The Bayon is the very centerpiece of the larger Angkor Thom city, and with its classic carved faces is one of the best loved of the Angkor temples. A magical, eerie, and mysterious place. Bayon is a Buddhist temple built under the reign of prolific Jayavarman VII (A.D. 1190), but the temple was built atop a previous Hindu site and adheres to Hindu cosmology and, with its central tower depicting Meru and its oceanic moat, can be read as a metaphor for the natural world. The Bayon is famous for its huge stone faces, usually set in groups of four around a central prang, or tower, and each face indicating an ordinal direction on the compass. The curious smiling faces are done in deep relief at Bayon, and you'll also find them in different forms at the entrance gates to Angkor Thom, at Ta Prom, and Banteay Kdei. Their expression is as enigmatic as the Mona Lisa. Representing compassion and equanimity, they are also said to depict Jayavarman VII, the temple's very builder and benefactor, himself. You approach the Bayon along a forested area at the city center, cool and misty, where streams of light come through in visible rays and the drone of cicadas is deafening (you might even see some monkeys). Elephant trekkers also line the road to the temple.
The three-level Bayon is nearly square. The first level is surrounded by an intricate bas-relief gallery depicting stories of Khmer conquests and battles, as well as daily life and ritual among the early Khmers. A good guide can lead you to the juicy bits of the fun story, and you can spend a good bit of time sorting out the details for yourself too (kids love it). Look for the unique pairs of Apsara dancers on columns near the gallery (Apsaras usually dance alone). On the South Wall, find three tiers depicting Khmer battles with the Cham from 1177 to 1181, a battle that took place on the waters of the Tonle Sap Lake in boats -- look for the grisly images of crocodiles eating the carcasses of the fallen. Also note the Chinese figure with beard, top knot, and lance on a horse. Khmer soldiers ride elephants and have short hair, a spear, and a magic string for invincible fighting; they also carry shields and banners. A good guide can point out details like a lady crouching and getting burned on a fire and a man handing a turtle to a chef, as well as a scene of a cockfight and soldiers sacrificing a buffalo to ensure good luck in battle. There's a real sense of humanity to these images.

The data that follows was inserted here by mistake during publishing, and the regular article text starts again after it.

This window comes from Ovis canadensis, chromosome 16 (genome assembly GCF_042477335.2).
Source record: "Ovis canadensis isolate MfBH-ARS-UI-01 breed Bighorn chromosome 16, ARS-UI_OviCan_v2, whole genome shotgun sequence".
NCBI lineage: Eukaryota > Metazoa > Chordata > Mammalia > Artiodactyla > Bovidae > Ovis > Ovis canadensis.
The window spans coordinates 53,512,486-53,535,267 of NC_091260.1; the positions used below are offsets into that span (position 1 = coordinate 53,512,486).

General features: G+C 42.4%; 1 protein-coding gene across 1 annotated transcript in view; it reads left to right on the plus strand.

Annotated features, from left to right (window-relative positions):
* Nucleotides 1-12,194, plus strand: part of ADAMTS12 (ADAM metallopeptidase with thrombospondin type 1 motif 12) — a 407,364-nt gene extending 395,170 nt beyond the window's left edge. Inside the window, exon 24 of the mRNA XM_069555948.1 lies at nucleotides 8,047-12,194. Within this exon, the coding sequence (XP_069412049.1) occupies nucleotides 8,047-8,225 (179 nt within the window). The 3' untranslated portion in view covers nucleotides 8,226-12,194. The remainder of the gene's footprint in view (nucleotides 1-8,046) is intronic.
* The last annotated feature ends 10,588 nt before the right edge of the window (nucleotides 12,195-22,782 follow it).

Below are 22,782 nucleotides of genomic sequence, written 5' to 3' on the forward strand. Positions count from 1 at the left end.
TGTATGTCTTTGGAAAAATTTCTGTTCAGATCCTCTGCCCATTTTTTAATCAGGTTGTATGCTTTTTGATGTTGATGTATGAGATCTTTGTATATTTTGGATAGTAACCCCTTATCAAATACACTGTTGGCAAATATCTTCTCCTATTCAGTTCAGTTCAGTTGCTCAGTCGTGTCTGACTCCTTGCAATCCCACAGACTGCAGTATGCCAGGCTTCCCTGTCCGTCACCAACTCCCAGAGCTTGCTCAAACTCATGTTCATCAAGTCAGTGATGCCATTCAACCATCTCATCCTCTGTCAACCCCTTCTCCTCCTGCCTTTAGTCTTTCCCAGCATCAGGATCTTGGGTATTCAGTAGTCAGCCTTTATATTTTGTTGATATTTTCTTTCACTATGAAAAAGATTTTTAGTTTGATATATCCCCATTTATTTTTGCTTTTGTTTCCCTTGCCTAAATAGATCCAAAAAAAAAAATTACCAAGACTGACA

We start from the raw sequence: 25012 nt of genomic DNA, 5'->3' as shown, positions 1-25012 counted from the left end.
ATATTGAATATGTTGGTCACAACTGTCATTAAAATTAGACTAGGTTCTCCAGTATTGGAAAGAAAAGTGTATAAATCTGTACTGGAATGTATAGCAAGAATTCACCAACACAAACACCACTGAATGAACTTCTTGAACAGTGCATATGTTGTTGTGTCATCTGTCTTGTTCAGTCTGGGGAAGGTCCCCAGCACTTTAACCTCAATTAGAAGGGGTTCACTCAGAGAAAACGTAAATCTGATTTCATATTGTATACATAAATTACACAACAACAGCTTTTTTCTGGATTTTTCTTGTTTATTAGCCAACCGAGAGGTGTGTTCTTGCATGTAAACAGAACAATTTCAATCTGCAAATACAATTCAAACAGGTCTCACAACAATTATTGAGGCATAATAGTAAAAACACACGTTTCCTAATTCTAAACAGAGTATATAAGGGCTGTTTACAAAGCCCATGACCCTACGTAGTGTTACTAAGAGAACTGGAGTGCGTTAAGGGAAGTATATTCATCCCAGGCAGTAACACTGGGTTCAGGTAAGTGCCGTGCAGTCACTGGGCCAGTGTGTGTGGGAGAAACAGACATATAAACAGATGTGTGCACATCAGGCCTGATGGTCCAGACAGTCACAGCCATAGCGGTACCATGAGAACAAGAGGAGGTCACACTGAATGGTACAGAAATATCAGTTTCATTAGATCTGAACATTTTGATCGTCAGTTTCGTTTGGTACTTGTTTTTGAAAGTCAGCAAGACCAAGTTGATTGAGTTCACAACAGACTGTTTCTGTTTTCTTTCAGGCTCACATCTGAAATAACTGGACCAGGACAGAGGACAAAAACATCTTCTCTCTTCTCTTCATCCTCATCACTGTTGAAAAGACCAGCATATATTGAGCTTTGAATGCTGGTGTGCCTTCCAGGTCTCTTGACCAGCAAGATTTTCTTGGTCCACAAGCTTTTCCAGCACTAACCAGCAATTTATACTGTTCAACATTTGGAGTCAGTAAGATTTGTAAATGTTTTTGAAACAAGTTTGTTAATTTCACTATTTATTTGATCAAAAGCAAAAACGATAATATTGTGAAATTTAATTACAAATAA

The second level has some Apsara reliefs and porticos with lingam, but the third level is the most interesting, the place where you can get up close with the many Apsara Faces thought to resemble a serene Jayavarman. Each of the 54 small towers is adorned with a face, or a number of faces, and you can have a ball with your zoom lens. There are a number of porticos with small lingam statues, and elderly matrons sell incense sticks and a chance to make merit by making an offering. The large central tower, or Prang, is 25m (82 ft.) in diameter with 16 small coves for meditation of kings and high priests. In 1933, French archaeologist George Groslier excavated the main prang only to find a massive statue of Jayavarman hidden underneath. The statue, called Jaya Bot Mohania, is a seated Jayavarman with a seven-headed naga snake looming over him; it is now on display at a small temple near the Victory Gate (just east of the Bayon).
One of the greatest views of the many faces of the Bayon is from the ground at the northern end of the temples, just before a large snack, refreshment, and shopping area. Stop here on your way to the Baphuon by foot.